Geologists defend mining within Whitehorse city limits

All the seats at Whitehorse City Council chambers on Monday evening were filled as members of the public gathered for a hearing on zoning bylaw changes which would prohibit mining activities within city limits. (Meribeth Deen/CBC)

By Meribeth Deen · CBC News

Several members of the public also showed up in support of a full ban on mining in the city

Members of the public occupied every seat at the Whitehorse City Council chambers on Monday evening for a hearing on zoning bylaw changes which would prohibit mining activities within city limits.

On Feb. 12, council passed a motion to make mineral extraction and exploration a “conditional use” of the land.

Skeeter Wright, who lives near kilometre 14-16 on the Alaska highway, told council this would not give the city enough power to say no to a mining project it didn’t want.

Genessee Keevil, who lives on Squatters Road, said that territorial legislation favours mining companies. She warned that if the city refused to give work permits, a company like Gladiator Metals could ask for compensation.

Others who asked the city to ban mining said that drilling could increase levels of radon gas in residential areas. While others focused their statements on potential impacts mining activities could have on drinking water, wildlife and outdoor recreation.

But two geologists spoke up to defend their industry in the face of a large and passionate contingent of people who showed up in support of a full ban on mining in the city.

“I’m hearing a lot of distaste for an industry that is painted in a very negative way,” said Danielle Heon. “I’m a geologist and I feel I work in a very ethical way, and I know a lot of people who do also — so I’m kind of taken aback.”

Heon said she worked on the city’s mineral assessment in 1997.

“They took the results of that exercise and implemented it in their land use planning,” she said.

“They looked at areas of high mineral potential, and decided not to put residential areas there and devoted those areas to industrial activity.”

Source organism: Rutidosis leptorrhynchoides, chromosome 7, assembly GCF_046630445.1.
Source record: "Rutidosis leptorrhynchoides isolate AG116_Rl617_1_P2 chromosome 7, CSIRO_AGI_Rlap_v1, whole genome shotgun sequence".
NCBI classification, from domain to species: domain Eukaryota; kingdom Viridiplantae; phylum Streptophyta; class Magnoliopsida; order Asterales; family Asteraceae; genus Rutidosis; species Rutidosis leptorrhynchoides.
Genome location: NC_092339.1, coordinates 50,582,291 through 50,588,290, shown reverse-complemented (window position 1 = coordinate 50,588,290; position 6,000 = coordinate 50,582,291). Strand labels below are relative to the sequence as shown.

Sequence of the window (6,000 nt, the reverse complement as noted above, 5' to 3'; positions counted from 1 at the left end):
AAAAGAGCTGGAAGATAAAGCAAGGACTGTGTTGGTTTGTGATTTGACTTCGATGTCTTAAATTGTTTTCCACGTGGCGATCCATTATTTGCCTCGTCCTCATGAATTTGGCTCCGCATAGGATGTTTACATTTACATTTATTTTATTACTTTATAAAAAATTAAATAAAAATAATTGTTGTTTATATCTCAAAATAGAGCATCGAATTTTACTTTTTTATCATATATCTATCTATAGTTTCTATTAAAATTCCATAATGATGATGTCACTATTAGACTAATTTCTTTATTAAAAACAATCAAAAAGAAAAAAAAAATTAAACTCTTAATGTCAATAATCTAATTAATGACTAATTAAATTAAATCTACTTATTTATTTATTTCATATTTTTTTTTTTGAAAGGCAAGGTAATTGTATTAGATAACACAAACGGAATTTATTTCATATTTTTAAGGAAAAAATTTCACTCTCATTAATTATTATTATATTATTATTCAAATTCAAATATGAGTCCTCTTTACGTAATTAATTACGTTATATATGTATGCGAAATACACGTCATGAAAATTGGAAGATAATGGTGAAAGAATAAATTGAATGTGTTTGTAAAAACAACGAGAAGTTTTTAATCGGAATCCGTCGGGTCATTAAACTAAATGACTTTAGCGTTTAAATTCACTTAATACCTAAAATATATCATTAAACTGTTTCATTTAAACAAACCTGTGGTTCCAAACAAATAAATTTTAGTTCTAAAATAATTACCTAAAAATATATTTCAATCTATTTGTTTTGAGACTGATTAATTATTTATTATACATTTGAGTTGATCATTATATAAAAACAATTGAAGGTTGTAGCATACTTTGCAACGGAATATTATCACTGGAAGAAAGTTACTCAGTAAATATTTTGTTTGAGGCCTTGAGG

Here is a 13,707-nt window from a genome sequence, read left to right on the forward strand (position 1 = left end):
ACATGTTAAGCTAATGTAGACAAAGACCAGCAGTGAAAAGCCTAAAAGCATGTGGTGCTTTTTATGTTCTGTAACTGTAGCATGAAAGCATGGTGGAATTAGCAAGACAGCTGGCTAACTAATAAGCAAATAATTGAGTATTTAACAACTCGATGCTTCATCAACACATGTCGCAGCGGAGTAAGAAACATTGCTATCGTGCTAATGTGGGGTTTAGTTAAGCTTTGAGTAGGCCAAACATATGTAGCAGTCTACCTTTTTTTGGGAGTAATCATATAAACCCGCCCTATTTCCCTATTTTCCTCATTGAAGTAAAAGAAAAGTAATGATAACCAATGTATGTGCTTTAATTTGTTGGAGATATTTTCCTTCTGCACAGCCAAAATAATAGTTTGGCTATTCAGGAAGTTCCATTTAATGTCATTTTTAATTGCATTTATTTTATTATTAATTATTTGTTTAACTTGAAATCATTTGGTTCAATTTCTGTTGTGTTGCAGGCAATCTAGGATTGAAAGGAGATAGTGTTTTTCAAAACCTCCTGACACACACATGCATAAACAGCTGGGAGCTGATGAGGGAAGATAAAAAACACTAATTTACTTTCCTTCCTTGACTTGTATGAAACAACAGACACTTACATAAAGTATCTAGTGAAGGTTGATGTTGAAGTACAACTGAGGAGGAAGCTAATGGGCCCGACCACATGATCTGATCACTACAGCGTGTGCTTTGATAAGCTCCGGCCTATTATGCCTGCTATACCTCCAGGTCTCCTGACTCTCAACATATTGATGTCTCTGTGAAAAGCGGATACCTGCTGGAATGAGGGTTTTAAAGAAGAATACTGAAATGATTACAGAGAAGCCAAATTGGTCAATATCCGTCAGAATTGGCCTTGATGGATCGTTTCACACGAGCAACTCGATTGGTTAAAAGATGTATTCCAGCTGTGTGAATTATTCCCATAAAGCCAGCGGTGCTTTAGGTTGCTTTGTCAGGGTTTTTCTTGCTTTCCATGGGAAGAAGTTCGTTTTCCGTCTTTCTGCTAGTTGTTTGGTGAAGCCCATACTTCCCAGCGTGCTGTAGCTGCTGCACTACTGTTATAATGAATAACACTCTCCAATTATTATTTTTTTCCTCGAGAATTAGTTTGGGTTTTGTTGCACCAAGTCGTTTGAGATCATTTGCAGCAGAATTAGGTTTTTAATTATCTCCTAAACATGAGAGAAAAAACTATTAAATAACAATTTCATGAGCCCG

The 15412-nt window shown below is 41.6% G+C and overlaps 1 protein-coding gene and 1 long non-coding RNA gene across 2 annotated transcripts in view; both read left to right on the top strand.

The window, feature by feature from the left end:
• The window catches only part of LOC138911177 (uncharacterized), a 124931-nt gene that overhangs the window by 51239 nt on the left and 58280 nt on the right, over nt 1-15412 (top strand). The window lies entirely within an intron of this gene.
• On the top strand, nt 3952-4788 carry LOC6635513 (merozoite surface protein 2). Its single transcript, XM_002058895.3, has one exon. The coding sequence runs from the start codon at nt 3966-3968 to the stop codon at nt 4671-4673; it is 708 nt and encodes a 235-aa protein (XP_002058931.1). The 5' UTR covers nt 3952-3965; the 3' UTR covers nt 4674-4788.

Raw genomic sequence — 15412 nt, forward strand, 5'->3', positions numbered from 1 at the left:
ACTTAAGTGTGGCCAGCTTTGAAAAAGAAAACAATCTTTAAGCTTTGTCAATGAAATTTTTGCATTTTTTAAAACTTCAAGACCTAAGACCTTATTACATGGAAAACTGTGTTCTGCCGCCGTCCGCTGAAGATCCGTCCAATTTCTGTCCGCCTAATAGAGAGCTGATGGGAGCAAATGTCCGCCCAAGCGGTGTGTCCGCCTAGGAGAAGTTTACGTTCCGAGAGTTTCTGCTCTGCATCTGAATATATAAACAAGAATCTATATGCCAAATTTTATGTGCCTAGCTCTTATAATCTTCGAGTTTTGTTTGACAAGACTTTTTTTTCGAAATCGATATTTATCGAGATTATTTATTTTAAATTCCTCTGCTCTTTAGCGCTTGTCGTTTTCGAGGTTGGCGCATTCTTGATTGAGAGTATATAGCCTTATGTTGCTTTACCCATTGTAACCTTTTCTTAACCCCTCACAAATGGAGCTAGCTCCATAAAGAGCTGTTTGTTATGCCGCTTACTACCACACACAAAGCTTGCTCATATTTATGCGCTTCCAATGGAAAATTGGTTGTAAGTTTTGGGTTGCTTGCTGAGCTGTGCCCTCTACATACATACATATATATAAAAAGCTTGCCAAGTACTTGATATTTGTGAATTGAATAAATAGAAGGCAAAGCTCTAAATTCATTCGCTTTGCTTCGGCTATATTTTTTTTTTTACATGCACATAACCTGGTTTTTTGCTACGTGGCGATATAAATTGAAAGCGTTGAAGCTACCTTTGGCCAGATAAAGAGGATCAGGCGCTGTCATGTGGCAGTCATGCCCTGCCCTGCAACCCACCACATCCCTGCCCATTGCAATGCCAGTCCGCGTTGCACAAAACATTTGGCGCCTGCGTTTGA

She urged council to get more information with regards to all areas of concern — including the law — before deciding to move forward with any kind of prohibition of mining in the city.

Heon was followed by Rick Zorans.

“I’m a geologist, and I had something prepared to say, but like Danielle I could feel the emotion and I feel the same way, like totally outnumbered.”

Zorans said, in his experience, it takes 30 years of exploration before a mine could be created.

“That was in the mid 90s in British Columbia, but I think these days it’s like one in 100 years,” he said.

Zorans emphasised the difference between exploration and mining, and urged council to allow the work being done by Gladiator Metals and Cowley Creek to continue.

A report compiling public feedback on proposed mining prohibition is expected to be published by the city in early April.

Related stories from around the North :

Canada: Gladiator Metals gets permit to drill within Whitehorse city limits, CBC News

Norway : No foreign companions as Gazprom prepares well drilling in Arctic waters, The Independent Barents Observer

USA : Peltola flips script on long-running congressional drama over Arctic drilling, Alaska Public Media

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